I always say that asking questions is imperative to be able to find out where you need to be. Being plugged into information and being able to ask questions to people who have gone on the journey before.
That’s a part of, again, being a part of a network, but finding the right network for you and finding the right ecosystem for you. It’s looking out for people who’ve been on the journey before, so they can give you a roadmap of where you can be, where you can get relevant information.
We ensure that we bring to our community, whether it’s our social media or our newsletter, the different networks that exist for businesses so that they can plug themselves in. Because it’s not obvious and evident if you’re just starting up, or you’re in a transition out of corporate and into the entrepreneurial space.
It’s a huge ecosystem, and you might not know where to go or how to start. So we try to act as a bridge to those different organizations or different networks that would allow for you to ask questions. And through the questions, you will then be able to get more information and identify where you can be engaged to then have the opportunity to build with people who are like-minded.
Not everybody is an entrepreneur, but entrepreneurs who are engaged and want to move forward and grow have to hang out with other entrepreneurs.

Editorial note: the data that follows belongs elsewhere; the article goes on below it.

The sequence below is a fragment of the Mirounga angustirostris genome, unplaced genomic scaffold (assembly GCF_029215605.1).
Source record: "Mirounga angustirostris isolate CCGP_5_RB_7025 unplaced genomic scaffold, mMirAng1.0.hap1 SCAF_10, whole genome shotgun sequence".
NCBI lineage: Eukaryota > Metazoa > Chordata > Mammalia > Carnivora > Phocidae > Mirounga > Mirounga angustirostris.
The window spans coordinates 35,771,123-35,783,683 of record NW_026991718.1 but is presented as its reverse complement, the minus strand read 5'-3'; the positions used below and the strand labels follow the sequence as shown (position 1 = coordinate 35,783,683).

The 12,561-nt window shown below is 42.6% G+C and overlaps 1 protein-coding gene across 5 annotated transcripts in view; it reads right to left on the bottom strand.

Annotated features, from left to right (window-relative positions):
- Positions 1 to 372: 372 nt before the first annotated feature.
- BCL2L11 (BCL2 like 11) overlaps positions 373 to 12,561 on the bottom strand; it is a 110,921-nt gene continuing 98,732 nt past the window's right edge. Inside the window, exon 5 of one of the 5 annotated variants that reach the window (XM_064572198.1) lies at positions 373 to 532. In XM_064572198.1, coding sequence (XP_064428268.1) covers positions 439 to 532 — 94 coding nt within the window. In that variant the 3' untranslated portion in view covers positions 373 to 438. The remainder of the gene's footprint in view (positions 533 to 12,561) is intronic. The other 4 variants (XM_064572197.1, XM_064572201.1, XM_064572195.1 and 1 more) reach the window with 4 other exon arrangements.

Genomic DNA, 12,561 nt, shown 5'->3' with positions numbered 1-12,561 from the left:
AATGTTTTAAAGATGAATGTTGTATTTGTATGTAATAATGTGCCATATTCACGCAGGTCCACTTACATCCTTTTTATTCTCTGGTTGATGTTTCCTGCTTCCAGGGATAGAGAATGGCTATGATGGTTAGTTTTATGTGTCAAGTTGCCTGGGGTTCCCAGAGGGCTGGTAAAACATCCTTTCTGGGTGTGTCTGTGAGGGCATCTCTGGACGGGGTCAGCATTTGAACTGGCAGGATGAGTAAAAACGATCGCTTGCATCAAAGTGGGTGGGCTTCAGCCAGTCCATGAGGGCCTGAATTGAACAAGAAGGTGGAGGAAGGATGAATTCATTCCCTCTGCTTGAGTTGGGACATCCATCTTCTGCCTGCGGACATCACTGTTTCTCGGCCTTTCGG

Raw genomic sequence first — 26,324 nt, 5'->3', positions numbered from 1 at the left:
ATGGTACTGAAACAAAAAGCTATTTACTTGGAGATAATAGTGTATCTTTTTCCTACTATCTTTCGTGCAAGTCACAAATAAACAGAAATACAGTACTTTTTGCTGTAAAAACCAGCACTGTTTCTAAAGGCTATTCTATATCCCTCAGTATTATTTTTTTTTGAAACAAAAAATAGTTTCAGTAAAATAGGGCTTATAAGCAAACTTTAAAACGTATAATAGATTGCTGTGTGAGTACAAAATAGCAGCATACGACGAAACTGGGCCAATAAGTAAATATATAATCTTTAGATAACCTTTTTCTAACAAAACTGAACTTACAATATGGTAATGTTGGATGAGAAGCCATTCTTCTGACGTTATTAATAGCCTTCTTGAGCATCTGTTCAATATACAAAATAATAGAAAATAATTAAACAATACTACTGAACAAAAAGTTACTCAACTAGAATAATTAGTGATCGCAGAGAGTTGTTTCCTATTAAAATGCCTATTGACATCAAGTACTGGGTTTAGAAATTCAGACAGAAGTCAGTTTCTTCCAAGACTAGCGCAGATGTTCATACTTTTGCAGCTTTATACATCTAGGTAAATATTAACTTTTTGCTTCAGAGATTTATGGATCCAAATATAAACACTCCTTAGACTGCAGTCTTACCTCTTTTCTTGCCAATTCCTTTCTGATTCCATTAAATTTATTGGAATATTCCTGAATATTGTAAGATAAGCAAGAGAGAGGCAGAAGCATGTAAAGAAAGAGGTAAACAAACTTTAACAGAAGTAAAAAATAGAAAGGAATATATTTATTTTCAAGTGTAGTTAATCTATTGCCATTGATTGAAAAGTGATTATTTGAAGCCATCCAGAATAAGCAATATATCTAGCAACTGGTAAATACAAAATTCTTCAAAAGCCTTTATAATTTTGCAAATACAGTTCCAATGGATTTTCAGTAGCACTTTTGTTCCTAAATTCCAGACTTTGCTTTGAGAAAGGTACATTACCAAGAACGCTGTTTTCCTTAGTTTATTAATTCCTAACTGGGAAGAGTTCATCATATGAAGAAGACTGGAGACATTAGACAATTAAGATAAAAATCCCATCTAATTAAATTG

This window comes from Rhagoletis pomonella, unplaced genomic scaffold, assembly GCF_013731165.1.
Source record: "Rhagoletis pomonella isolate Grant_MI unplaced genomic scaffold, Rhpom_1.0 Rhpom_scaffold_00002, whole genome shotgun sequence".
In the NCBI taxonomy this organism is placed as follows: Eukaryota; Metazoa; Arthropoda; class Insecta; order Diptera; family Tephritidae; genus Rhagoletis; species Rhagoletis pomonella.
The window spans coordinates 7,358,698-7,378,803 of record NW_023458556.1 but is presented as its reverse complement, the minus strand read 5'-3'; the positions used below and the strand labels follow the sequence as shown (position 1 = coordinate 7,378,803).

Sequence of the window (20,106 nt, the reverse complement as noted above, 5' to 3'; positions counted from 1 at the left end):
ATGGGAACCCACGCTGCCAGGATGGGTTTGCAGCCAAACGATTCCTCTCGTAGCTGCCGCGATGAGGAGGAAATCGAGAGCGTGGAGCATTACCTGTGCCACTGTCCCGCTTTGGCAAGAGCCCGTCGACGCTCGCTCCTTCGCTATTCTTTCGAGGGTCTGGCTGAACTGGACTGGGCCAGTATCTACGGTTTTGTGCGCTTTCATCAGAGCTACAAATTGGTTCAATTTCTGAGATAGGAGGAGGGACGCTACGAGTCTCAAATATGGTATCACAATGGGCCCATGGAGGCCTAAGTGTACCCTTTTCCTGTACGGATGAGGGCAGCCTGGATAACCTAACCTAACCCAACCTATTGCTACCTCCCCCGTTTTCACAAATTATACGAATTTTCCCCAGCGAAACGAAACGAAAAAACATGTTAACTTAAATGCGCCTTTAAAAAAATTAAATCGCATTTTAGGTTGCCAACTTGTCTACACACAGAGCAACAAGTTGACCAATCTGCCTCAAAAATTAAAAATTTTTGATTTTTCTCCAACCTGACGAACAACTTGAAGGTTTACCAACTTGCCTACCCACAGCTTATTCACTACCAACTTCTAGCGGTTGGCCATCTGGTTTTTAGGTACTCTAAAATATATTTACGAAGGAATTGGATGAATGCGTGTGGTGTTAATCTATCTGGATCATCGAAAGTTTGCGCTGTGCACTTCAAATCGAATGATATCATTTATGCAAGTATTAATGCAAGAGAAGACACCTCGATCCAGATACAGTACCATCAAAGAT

What does leadership mean for you?
Leadership for me definitely means working with others. The Federation of African Canadian Economics is also known as the FACE Coalition and the idea of being able to come together with others who have the same vision as you or want to see the same outcomes or create opportunities for your community… That, for me, is the definition of leadership.
How well do you work with others? How well you take from other people’s expertise and what they bring to the table and find a way to coordinate that and make it advantageous for others is important.
Leadership is also knowing that you don’t have to know everything. It’s important for you to be open to learn from others and let others take different types of leadership positions in developing a strategy like ours, which is national. In its scope, there’s so much capacity that has been developed in different regions across the country, serving different communities and their particular needs, that you have to be open to hearing from others and allowing them to play a leadership role in the strategy.
Sometimes leadership means being in front and guiding where the strategy is going, and other times it’s supporting others to guide us to the next step or the next milestone.
What is success for you? And how do you measure success in your life?
Success is about making the world a better place for others. For me, the greatest opportunity that I’ve had in this career is to say that every action that we’ve taken, every project that I’ve worked on, every organization that I’ve had a chance to contribute, have made a difference in other people’s lives.